"We envision a vibrant startup sector for governments," the nonprofit 501(c)(3)'s Web site reads. "The world needs a place where those who wish to experiment with building new societies can go to test out their ideas." Sounds like a certain dystopian sci-fi film that came out this past summer, and also like a savvy solution to doing away with those pesky regulations and taxes governments burden tech companies with.
Apparently filming "Avatar" gave director James Cameron some ideas about exploring space for natural resources. While unobtanium is unlikely to be found in asteroids, Cameron still thinks mining the minor planets is a worthy endeavor. So too do Google's Larry Page and Eric Schmidt who, along with Cameron, invested in asteroid-mining company Planetary Resources last year.
While it sounds awesome, futuristic, and potentially positive for Earth's store of dwindling natural resources, the whole concept is driven by money. It's aimed at filling the night sky with asteroid gas stations so that Planetary Resources, and by extension its backers, can get rich by extracting rocket fuel and precious metals.
"We're in this for decades. But it's not a charity. And we'll make money from the beginning," co-founder Eric Anderson said at the time of the announcement. To reassure us of the obvious financial motivations, the NASA veteran made sure to point out where exactly space has been lacking: "We're out working in that field, to really open up the solar system for business."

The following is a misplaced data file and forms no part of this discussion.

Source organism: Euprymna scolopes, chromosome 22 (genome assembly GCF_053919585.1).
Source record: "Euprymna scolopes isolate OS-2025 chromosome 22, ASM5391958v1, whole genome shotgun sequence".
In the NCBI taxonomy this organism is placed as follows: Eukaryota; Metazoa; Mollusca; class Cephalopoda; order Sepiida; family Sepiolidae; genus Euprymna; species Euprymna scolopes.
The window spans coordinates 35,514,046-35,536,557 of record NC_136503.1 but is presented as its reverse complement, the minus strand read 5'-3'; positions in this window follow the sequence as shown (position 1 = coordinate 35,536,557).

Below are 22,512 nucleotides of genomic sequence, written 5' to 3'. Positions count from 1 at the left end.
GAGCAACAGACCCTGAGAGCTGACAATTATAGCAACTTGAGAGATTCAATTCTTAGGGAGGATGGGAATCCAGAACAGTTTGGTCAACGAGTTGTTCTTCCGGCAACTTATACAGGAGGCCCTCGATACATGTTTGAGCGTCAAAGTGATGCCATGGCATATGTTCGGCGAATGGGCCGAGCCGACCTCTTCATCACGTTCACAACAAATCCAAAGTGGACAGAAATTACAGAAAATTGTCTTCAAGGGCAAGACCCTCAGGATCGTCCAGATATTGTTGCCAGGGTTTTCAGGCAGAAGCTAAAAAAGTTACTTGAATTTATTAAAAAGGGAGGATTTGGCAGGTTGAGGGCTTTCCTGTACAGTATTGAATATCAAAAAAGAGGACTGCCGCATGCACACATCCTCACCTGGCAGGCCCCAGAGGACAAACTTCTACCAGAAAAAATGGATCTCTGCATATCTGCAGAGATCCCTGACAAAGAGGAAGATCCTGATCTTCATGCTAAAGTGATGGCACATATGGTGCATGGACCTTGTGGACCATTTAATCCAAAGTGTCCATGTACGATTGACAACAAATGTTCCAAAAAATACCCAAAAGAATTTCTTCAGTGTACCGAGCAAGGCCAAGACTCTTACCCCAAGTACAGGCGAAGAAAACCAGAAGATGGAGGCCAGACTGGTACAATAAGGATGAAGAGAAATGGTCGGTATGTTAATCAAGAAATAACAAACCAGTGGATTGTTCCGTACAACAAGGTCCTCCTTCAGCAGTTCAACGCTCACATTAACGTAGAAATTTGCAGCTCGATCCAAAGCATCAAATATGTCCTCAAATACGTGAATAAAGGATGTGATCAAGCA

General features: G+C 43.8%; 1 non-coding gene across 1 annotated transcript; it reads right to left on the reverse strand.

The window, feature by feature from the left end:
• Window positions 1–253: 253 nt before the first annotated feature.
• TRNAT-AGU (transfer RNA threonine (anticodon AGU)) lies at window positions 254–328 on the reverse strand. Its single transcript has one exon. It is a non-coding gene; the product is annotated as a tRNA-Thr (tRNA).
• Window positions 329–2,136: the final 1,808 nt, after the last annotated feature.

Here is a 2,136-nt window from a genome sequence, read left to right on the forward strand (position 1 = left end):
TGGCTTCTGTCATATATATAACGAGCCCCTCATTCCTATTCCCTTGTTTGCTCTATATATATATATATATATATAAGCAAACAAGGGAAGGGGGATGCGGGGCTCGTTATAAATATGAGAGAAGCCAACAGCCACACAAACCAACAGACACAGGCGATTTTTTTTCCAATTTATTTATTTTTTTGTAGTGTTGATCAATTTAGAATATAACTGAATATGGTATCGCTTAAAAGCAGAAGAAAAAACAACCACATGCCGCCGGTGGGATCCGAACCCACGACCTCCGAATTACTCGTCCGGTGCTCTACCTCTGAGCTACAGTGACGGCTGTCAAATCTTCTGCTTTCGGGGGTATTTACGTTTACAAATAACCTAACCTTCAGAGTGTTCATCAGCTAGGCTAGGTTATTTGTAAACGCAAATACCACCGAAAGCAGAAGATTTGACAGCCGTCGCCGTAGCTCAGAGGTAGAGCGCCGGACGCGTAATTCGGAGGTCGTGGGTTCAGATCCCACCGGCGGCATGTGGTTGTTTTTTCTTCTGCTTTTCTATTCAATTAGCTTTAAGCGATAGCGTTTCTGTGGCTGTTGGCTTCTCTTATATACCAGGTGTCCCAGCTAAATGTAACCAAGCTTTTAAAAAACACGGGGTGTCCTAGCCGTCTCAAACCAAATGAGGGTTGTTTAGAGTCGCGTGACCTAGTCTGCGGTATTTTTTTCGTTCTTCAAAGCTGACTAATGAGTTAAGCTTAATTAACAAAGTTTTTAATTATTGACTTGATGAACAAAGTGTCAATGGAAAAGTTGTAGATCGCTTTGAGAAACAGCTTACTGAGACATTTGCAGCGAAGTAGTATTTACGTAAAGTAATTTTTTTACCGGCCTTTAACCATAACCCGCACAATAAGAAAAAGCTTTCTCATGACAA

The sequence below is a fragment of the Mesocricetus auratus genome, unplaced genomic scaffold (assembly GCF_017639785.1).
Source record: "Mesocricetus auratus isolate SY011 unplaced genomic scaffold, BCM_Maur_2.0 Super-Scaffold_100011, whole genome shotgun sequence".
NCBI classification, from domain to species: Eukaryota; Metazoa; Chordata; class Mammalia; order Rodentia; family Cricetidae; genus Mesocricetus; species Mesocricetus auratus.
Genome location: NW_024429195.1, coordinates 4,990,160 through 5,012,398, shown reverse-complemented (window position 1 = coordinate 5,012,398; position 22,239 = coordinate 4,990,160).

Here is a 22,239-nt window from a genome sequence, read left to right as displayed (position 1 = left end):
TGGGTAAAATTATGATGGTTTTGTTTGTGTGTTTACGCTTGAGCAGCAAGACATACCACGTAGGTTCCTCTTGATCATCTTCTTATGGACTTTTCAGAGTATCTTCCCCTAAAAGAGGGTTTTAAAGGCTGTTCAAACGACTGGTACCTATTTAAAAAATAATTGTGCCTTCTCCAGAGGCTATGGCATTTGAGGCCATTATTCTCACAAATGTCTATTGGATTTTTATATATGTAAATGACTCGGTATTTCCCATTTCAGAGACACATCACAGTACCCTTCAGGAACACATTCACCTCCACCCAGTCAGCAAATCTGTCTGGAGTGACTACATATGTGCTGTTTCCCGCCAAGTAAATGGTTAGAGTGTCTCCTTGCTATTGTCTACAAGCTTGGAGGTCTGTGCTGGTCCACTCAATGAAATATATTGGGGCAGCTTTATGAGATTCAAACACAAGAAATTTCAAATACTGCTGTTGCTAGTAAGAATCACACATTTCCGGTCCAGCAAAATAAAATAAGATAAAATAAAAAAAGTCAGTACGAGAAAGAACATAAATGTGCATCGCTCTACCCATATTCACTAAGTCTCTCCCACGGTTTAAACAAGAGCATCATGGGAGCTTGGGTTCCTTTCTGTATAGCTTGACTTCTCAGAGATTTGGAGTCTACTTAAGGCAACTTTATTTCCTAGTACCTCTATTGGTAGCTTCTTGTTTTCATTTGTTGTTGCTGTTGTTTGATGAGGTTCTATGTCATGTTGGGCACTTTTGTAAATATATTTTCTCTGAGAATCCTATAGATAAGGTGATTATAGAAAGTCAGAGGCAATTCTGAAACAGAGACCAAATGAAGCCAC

Amazon's Jeff Bezos has dreamed of building things in space since he was in high school, when the Miami Herald's profile of the then-valedictorian described his dream of making amusement parks and hotels in Earth's orbit.
With Blue Origin, Bezos is making that dream a reality...sort of. The company has yet to build a spacecraft that meets NASA's standards or even test one with a human pilot. Especially not after one of its crafts exploded over the Texas desert two years ago.
Still, Bezos is likely to trudge on, even if it means wasting more money and butting heads with another tech visionary's outer space venture. Recently, Elon Musk of SpaceX called out Blue Origin over a dispute to use a NASA launch site, comparing the likelihood that Bezos' space tourism venture will create a usable spacecraft to finding "unicorns dancing in the flame duct."